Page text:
Northumberland, like many parts of the country, suffered from the withdrawal of railway services about 50 years ago, after a comparatively short period of opportunity for people to object.
The grounds of objection open to them were effectively only hardship, and that was countered by ensuring the provision of alternative bus services at every station.
These did not last long. Railway passengers do not often consider bus services to be an adequate alternative to trains, especially as journeys take quite a lot longer and they cannot carry heavy luggage or bicycles, but evidently these disadvantages were not considered hardship. Very few passengers used them and most were soon withdrawn.
Re-opening a railway, or even just a station, is a very much longer process than closing one.
The first requirement is to establish a business case.
This depends on the number of people expected to use the trains, and any other financial benefits which can be expected. These figures cannot be plucked out of the air. They have to be based on solid, provable expectations.
Nevertheless, there have been several re-openings, mostly in Scotland.
In most cases, the number of passengers expected in the first year, as predicted in the business case, was actually achieved within the first three or four months of opening.
This re-assertion of the British attitude to public transport – that it is a business – is in contrast to the attitude in most other parts of the world, where it is regarded as a service justifying state assistance.
It is demonstrable that the existence of good public transport benefits the wider economy, and not only the people who use it.
This is more difficult to quantify in terms of hard cash, but it opens up employment opportunities and has enormous social benefits.
Many of the rail closures 50 years ago would not have happened if the government had been more far-sighted.
As it was, the only criterion used was profitability. The then Prime Minister, Harold Macmillan, simply wanted to stem the losses made by the railways without taking into account any of their indirect economic and social benefits.
He appointed as Minister of Transport Ernest Marples, a man whose business was to build roads, and gave him the responsibility to adjudicate on railway closures.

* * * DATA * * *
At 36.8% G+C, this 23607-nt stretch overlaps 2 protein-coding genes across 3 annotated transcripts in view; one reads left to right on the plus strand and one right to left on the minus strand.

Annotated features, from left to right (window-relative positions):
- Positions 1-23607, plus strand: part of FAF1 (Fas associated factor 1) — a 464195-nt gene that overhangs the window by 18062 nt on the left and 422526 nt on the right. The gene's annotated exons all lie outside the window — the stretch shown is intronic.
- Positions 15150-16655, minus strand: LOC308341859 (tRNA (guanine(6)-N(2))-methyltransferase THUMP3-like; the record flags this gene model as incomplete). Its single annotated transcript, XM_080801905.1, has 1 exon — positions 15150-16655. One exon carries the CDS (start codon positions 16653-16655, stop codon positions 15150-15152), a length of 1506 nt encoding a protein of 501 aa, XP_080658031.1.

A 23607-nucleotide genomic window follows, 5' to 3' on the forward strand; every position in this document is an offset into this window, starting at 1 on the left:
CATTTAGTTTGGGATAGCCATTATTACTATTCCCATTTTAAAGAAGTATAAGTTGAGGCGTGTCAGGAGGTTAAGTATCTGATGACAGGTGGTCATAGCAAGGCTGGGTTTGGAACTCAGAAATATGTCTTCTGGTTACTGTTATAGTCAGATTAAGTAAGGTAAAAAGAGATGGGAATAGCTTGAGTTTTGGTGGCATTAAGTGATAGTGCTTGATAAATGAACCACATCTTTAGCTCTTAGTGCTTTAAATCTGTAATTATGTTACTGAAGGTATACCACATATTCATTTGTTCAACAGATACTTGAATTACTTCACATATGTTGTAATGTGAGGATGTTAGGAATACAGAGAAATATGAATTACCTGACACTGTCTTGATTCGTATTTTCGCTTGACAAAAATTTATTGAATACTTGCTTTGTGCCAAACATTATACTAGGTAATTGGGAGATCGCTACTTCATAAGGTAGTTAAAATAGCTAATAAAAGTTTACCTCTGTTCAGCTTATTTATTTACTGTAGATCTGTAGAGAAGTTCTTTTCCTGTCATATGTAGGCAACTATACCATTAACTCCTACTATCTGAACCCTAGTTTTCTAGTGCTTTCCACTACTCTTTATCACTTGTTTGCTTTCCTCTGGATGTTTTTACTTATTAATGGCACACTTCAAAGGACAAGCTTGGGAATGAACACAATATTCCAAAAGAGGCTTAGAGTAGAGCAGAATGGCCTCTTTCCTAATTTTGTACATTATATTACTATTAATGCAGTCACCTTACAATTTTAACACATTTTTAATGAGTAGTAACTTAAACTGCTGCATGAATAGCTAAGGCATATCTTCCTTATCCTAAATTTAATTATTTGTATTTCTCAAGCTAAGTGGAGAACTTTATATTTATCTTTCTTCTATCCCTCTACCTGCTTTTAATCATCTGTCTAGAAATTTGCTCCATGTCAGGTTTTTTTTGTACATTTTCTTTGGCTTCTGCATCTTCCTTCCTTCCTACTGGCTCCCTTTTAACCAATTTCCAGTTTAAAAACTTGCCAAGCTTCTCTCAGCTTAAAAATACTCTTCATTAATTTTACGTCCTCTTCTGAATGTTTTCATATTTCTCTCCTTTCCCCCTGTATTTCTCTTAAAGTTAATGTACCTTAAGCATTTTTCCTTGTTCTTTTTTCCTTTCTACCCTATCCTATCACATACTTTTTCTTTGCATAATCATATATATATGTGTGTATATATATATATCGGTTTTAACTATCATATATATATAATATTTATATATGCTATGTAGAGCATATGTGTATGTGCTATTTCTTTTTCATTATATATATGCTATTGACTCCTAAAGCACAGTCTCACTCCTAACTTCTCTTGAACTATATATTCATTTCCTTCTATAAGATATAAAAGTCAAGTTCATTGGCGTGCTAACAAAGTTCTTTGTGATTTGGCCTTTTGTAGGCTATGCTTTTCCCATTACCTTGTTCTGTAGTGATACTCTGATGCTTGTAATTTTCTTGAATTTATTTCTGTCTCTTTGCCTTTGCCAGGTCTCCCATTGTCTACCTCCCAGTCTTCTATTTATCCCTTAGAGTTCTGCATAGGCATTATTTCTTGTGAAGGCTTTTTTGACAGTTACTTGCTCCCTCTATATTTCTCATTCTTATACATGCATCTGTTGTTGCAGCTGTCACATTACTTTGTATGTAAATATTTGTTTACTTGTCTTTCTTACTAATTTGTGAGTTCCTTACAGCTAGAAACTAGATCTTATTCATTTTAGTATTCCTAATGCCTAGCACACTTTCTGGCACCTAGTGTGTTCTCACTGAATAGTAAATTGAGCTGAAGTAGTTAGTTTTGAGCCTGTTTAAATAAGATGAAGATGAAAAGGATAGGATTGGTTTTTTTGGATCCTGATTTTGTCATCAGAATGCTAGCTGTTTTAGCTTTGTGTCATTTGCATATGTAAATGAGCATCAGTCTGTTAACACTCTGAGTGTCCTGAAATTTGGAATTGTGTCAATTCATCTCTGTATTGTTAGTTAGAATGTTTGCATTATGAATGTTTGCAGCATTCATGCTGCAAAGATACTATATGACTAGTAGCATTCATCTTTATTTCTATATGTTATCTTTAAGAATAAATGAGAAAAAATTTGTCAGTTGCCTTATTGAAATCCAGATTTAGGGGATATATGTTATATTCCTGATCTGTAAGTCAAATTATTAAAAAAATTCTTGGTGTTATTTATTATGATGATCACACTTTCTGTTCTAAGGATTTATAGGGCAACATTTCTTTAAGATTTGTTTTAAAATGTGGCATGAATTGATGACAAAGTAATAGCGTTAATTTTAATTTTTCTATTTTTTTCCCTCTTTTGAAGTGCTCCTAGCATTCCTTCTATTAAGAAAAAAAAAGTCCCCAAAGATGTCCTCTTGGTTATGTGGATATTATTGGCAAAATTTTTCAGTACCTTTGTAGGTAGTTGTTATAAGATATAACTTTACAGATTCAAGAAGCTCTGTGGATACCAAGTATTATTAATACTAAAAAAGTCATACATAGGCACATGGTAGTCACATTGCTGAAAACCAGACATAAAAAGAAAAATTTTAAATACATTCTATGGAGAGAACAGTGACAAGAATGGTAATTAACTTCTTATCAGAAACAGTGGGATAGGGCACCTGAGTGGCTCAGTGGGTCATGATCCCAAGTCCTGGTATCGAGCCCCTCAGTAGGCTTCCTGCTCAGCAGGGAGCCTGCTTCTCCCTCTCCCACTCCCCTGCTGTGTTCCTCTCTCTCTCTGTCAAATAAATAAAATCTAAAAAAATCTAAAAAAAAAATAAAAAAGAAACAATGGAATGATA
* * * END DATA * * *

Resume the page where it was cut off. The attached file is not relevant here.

He in turn appointed a brilliant economist, with little knowledge of transport, and gave him a bus map, which showed that virtually no communities would be left isolated if there were no railways.
The result was inevitable. Only the long-distance and heavily-used commuter routes would remain. Wayside stations on the main lines would be closed. It all happened so fast that opposition was not organised sufficiently well or in time to stop it.
The philosophy was that even the long-distance services would decline as the motorway network developed so the British Railways Board struggled for years to obtain approval for developments, such as main-line electrification. The board was so cash-strapped it could not carry out the full maintenance regime a busy railway required.
It was not until the turn of the century that the Government finally admitted that perhaps people really did want their railways.
The number of passengers has risen 70 per cent in a decade. It was 2009 before Lord Adonis, then Transport Secretary, kick-started the developments now gathering pace in England.
Scotland has been quicker off the mark. Many stations and several lines have been re-opened or developed, and electrification is being undertaken in the more heavily-populated central belt.
Two of these developments are taking place in the Scottish Borders, our next-door neighbour. The Borders Railway, closed in January 1969, is being re-opened between Edinburgh and Tweedbank in September, and Reston station, north of Berwick, is to re-open within the next year or two.
It has been suggested that this part of the county would benefit from a closer association with Scotland.
The English believe that Hadrian’s Wall is the border. Perhaps it should be.
John Wylde is the author of Integrated Transport: A Will-o’-the-Wisp? and Experiments in Public Transport Operation. The books, priced £14.95 and £11.95 respectively, are available to readers for £11.95 or £9.95, postage included, from the Morpeth Herald office or online www.john-wylde.co.uk